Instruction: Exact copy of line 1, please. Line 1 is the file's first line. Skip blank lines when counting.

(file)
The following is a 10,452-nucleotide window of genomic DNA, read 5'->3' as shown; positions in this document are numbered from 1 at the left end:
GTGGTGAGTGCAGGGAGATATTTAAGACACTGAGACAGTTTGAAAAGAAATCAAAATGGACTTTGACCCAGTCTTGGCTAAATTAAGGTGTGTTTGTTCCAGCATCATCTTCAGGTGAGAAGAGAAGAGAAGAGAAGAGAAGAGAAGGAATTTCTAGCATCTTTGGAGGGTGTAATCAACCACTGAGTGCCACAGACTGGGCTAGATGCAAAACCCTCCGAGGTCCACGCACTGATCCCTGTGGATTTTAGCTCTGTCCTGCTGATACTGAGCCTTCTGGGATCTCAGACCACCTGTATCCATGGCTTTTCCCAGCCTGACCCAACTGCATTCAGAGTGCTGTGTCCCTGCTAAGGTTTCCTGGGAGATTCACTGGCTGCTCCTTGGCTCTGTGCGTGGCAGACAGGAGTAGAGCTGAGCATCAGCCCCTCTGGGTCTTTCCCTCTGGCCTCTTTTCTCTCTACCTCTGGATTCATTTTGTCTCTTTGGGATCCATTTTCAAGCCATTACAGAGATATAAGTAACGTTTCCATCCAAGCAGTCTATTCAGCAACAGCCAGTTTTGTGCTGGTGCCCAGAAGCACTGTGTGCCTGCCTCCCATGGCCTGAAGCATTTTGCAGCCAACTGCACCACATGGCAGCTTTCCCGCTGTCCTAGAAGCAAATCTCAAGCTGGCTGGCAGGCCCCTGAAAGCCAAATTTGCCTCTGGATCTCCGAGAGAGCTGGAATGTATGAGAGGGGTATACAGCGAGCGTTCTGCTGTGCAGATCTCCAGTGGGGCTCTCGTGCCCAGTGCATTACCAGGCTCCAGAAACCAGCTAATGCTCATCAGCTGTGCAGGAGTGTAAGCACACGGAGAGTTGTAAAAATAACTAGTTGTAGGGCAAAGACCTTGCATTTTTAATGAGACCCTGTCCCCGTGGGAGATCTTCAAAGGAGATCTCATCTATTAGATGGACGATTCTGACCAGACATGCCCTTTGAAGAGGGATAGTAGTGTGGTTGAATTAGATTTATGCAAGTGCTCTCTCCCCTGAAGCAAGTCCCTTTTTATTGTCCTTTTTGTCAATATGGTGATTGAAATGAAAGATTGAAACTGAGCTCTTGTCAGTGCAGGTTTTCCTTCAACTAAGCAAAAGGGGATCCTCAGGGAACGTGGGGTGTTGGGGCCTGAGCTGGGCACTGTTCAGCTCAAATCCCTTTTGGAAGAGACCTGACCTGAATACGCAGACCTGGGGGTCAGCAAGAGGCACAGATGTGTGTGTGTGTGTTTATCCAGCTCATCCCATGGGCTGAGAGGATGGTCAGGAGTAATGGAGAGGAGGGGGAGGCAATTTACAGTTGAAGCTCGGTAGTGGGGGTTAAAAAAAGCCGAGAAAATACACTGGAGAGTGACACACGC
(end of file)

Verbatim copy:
The following is a 10,452-nucleotide window of genomic DNA, read 5'->3' as shown; positions in this document are numbered from 1 at the left end: